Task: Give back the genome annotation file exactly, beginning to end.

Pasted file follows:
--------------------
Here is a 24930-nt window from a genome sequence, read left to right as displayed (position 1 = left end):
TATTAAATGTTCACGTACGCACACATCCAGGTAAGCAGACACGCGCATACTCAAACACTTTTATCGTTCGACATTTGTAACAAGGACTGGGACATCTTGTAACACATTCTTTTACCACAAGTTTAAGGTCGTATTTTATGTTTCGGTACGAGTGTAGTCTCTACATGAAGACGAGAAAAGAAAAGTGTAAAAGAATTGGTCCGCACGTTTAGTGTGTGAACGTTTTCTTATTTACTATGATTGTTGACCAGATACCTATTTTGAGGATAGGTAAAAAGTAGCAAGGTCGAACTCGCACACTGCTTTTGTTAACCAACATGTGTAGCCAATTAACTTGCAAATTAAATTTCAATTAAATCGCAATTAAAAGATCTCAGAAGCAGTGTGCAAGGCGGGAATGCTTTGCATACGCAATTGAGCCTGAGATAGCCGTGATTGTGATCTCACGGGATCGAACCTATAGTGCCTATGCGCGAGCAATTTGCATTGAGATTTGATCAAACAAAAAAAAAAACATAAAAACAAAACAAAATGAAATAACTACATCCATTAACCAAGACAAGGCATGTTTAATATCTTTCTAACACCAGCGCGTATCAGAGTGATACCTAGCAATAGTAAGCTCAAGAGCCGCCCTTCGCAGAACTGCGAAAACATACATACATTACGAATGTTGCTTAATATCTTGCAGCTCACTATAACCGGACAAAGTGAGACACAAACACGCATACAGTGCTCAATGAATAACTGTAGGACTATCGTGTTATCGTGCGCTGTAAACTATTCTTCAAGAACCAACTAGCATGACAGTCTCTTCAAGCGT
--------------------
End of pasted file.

Here is a 24930-nt window from a genome sequence, read left to right as displayed (position 1 = left end):
TATTAAATGTTCACGTACGCACACATCCAGGTAAGCAGACACGCGCATACTCAAACACTTTTATCGTTCGACATTTGTAACAAGGACTGGGACATCTTGTAACACATTCTTTTACCACAAGTTTAAGGTCGTATTTTATGTTTCGGTACGAGTGTAGTCTCTACATGAAGACGAGAAAAGAAAAGTGTAAAAGAATTGGTCCGCACGTTTAGTGTGTGAACGTTTTCTTATTTACTATGATTGTTGACCAGATACCTATTTTGAGGATAGGTAAAAAGTAGCAAGGTCGAACTCGCACACTGCTTTTGTTAACCAACATGTGTAGCCAATTAACTTGCAAATTAAATTTCAATTAAATCGCAATTAAAAGATCTCAGAAGCAGTGTGCAAGGCGGGAATGCTTTGCATACGCAATTGAGCCTGAGATAGCCGTGATTGTGATCTCACGGGATCGAACCTATAGTGCCTATGCGCGAGCAATTTGCATTGAGATTTGATCAAACAAAAAAAAAAACATAAAAACAAAACAAAATGAAATAACTACATCCATTAACCAAGACAAGGCATGTTTAATATCTTTCTAACACCAGCGCGTATCAGAGTGATACCTAGCAATAGTAAGCTCAAGAGCCGCCCTTCGCAGAACTGCGAAAACATACATACATTACGAATGTTGCTTAATATCTTGCAGCTCACTATAACCGGACAAAGTGAGACACAAACACGCATACAGTGCTCAATGAATAACTGTAGGACTATCGTGTTATCGTGCGCTGTAAACTATTCTTCAAGAACCAACTAGCATGACAGTCTCTTCAAGCGT